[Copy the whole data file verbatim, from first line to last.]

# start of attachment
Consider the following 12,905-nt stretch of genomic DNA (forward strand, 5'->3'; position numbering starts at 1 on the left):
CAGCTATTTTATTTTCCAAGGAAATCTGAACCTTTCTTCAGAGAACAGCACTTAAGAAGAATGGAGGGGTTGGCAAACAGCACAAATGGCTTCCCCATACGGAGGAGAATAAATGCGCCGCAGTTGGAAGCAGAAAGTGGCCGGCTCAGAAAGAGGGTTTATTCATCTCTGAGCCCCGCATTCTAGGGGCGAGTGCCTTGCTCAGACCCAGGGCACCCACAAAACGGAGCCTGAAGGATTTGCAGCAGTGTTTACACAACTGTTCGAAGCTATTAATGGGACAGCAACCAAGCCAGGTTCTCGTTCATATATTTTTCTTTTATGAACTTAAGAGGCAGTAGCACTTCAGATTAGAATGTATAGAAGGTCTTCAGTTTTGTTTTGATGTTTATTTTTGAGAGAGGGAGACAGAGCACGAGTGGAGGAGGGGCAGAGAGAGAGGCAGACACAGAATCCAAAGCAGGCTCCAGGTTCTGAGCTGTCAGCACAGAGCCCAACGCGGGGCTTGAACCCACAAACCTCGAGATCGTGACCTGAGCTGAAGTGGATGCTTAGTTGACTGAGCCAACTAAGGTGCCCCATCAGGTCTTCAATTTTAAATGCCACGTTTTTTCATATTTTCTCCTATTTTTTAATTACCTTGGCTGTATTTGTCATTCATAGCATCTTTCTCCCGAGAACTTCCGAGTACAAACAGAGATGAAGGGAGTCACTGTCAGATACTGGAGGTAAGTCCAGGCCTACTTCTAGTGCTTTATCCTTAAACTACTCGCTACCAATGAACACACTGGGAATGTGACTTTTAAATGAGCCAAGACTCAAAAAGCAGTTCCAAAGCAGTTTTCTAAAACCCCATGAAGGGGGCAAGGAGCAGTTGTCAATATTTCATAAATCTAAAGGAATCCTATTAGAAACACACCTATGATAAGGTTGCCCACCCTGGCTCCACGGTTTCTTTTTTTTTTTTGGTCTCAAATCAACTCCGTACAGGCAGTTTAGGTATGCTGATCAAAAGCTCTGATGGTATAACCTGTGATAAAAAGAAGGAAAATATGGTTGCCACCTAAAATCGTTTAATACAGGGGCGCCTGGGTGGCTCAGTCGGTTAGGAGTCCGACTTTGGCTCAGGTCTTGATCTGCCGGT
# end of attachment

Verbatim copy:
Consider the following 12,905-nt stretch of genomic DNA (forward strand, 5'->3'; position numbering starts at 1 on the left):
CAGCTATTTTATTTTCCAAGGAAATCTGAACCTTTCTTCAGAGAACAGCACTTAAGAAGAATGGAGGGGTTGGCAAACAGCACAAATGGCTTCCCCATACGGAGGAGAATAAATGCGCCGCAGTTGGAAGCAGAAAGTGGCCGGCTCAGAAAGAGGGTTTATTCATCTCTGAGCCCCGCATTCTAGGGGCGAGTGCCTTGCTCAGACCCAGGGCACCCACAAAACGGAGCCTGAAGGATTTGCAGCAGTGTTTACACAACTGTTCGAAGCTATTAATGGGACAGCAACCAAGCCAGGTTCTCGTTCATATATTTTTCTTTTATGAACTTAAGAGGCAGTAGCACTTCAGATTAGAATGTATAGAAGGTCTTCAGTTTTGTTTTGATGTTTATTTTTGAGAGAGGGAGACAGAGCACGAGTGGAGGAGGGGCAGAGAGAGAGGCAGACACAGAATCCAAAGCAGGCTCCAGGTTCTGAGCTGTCAGCACAGAGCCCAACGCGGGGCTTGAACCCACAAACCTCGAGATCGTGACCTGAGCTGAAGTGGATGCTTAGTTGACTGAGCCAACTAAGGTGCCCCATCAGGTCTTCAATTTTAAATGCCACGTTTTTTCATATTTTCTCCTATTTTTTAATTACCTTGGCTGTATTTGTCATTCATAGCATCTTTCTCCCGAGAACTTCCGAGTACAAACAGAGATGAAGGGAGTCACTGTCAGATACTGGAGGTAAGTCCAGGCCTACTTCTAGTGCTTTATCCTTAAACTACTCGCTACCAATGAACACACTGGGAATGTGACTTTTAAATGAGCCAAGACTCAAAAAGCAGTTCCAAAGCAGTTTTCTAAAACCCCATGAAGGGGGCAAGGAGCAGTTGTCAATATTTCATAAATCTAAAGGAATCCTATTAGAAACACACCTATGATAAGGTTGCCCACCCTGGCTCCACGGTTTCTTTTTTTTTTTTGGTCTCAAATCAACTCCGTACAGGCAGTTTAGGTATGCTGATCAAAAGCTCTGATGGTATAACCTGTGATAAAAAGAAGGAAAATATGGTTGCCACCTAAAATCGTTTAATACAGGGGCGCCTGGGTGGCTCAGTCGGTTAGGAGTCCGACTTTGGCTCAGGTCTTGATCTGCCGGT